Soarin' Over California, a simulated hang glider attraction, opened in February 2001.

The Matterhorn, which opened in 1959, is composed of two intertwining steel roller coasters and is described as the first tubular steel continuous track roller coaster ever constructed. The ride closed for six months in 2012 for refurbishing. The exterior was painted, repairs were made on the interior, and the ride's bobsleds were replaced.

Disney did not say why it closed any of the rides.

Costly Penalties

Cal/OSHA issued Disneyland three willful-serious citations, each carrying a proposed fine of $70,000, alleging:

  • Failure to implement and maintain all the required elements of its Injury and Illness Prevention Program, including correcting unsafe work condition and work practices;
  • Failure to provide guardrails on all open sides of unenclosed elevated work locations more than 30 inches above the floor, ground or other working areas of Space Mountain; and
  • Failure to have either a swinging gate or equivalent protection on exterior platforms with access provided by ladderway on Space Mountain.

Authorities also hit Disney with a serious accident-related citation, carrying a $22,500 penalty, for failing to provide independent anchorage for support lines and safety lines on Space Mountain.

Space Mountain
Alton / Wikimedia Commons

The Space Mountain indoor roller coaster was closed after Cal/OSHA issued citations.

“Disneyland Resort allowed employees of HSG Inc. to connect support line(s) and safety line(s) to unapproved anchorages when they cleaned the exterior of Space Mountain from boatswain’s chairs and controlled descent apparatus,” the state agency said.

No Written Assurance, Procedures

CalOSHA says Disney also failed to provide HSG Inc. written assurance that all of Space Mountain’s safety devices and equipment met regulations for all window cleaning operations before the work began.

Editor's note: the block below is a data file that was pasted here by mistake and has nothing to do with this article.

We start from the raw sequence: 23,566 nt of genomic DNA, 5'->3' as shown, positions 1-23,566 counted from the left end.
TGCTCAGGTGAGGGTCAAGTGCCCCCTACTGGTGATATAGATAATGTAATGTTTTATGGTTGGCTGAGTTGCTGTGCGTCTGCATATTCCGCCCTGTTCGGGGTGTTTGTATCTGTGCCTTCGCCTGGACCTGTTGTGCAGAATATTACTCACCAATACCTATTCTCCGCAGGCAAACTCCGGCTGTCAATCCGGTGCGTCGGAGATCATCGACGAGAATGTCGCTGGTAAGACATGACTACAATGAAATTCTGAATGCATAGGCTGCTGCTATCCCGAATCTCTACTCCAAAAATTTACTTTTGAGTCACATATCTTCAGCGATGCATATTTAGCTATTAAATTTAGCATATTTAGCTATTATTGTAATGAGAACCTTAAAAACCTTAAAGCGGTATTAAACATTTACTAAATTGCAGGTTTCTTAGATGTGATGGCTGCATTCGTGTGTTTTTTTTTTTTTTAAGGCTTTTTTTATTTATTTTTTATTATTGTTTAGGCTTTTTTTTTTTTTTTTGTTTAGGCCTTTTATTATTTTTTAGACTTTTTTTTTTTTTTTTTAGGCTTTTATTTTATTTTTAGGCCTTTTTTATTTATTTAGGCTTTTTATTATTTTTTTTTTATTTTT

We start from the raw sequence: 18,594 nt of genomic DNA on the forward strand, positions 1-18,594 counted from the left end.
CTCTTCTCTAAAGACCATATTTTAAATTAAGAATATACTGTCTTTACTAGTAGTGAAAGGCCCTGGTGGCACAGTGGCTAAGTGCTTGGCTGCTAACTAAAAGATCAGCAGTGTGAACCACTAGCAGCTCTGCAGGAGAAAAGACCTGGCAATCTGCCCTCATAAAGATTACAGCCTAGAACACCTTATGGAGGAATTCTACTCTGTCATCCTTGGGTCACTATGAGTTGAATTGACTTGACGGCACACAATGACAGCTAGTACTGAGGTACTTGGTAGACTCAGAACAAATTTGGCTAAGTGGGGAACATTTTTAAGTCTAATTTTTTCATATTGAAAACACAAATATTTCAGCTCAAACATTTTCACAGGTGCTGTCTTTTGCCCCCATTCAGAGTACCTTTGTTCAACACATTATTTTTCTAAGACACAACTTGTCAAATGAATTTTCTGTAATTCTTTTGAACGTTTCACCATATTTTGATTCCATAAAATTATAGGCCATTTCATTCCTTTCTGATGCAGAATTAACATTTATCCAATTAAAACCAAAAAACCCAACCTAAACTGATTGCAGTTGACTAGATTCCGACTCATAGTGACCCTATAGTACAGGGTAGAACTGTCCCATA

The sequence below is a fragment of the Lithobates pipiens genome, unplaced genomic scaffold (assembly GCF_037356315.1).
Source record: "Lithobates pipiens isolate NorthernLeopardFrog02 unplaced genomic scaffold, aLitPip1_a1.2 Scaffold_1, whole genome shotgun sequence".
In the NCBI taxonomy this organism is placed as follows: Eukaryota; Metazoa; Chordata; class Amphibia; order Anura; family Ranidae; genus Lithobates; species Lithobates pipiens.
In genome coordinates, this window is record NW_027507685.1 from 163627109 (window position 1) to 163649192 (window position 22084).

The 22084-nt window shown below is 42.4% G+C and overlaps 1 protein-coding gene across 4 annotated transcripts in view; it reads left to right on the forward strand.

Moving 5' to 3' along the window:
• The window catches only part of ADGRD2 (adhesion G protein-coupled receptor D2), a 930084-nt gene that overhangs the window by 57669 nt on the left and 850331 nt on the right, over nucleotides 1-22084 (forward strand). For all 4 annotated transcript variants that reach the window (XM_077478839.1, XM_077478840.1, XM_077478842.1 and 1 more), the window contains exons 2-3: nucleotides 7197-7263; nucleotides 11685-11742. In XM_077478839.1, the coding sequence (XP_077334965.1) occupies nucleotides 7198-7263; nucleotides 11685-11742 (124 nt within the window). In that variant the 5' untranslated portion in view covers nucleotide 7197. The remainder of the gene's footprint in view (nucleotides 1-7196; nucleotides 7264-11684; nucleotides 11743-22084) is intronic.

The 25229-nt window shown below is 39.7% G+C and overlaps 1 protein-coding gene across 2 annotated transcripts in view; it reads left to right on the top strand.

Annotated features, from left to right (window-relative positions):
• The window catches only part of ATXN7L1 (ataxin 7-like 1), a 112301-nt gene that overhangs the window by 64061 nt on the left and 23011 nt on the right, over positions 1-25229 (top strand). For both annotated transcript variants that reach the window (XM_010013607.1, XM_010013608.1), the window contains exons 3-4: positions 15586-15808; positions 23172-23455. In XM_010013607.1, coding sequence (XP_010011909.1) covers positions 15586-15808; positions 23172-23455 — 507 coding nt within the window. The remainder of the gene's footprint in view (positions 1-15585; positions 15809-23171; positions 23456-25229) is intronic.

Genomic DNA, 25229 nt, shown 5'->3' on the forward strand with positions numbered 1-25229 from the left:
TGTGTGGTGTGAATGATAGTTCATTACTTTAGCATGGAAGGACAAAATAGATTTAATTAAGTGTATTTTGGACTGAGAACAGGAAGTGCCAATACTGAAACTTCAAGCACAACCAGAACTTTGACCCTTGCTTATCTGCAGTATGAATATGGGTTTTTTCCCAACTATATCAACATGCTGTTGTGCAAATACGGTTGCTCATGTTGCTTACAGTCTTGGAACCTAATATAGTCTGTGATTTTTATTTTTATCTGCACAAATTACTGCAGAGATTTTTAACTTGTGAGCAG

In addition, the company did not have a "Operating Procedures and Outline Sheet" for the structure as required by law, according to the state agency.

The general citation for those alleged hazards carries a $675 fine.

Disneyland was also issued a general citation, carrying a proposed fine of $450, for failing to ensure that written inspection and maintenance records for the HVAC system on the Space Mountain building were kept for at least five years.

Fire Extinguisher Issues

A repeat citation and a proposed fine of $1,000 were issued for failing to mount, locate and identify all portable fire extinguishers so that they were readily accessible to employees without subjecting them to possible injury.

Soarin' Over CA
fromsarahwithjoy.blogspot.com

Disneyland has temporarily closed the popular Soarin' Over California simulator ride and is "reviewing certain protocols," a spokeswoman said.

Cal/OSHA also issued a general citation with a proposed fine of $225 to Disneyland Resorts for failing to ensure that portable fire extinguishers in service had a current annual maintenance inspection check.

Fire extinguishers located on the exterior dome of Space Mountain had a last annual maintenance check of November 2006, Cal/OSHA said. Another fire extinguisher had no inspection tag or other indication that it had been annually checked.

Past Citations

In January 2011, Disneyland Resorts was issued seven "other-than-serious" and $2,600 in fines for workplace safety hazards, including those related to hazardous substances and processes, according to OSHA's database.

The Walt Disney Company d/b/a Disneyland Resorts has 15 days from the receipt of its citations to comply or contest the department's findings.

Editor's Note: This story was updated with a statement from the Walt Disney Co. at 11:10 a.m. ET April 17, 2013.

   

Tagged categories: Accidents; Citations; Fall protection; Hazards; Health and safety; Maintenance programs; OSHA; Steel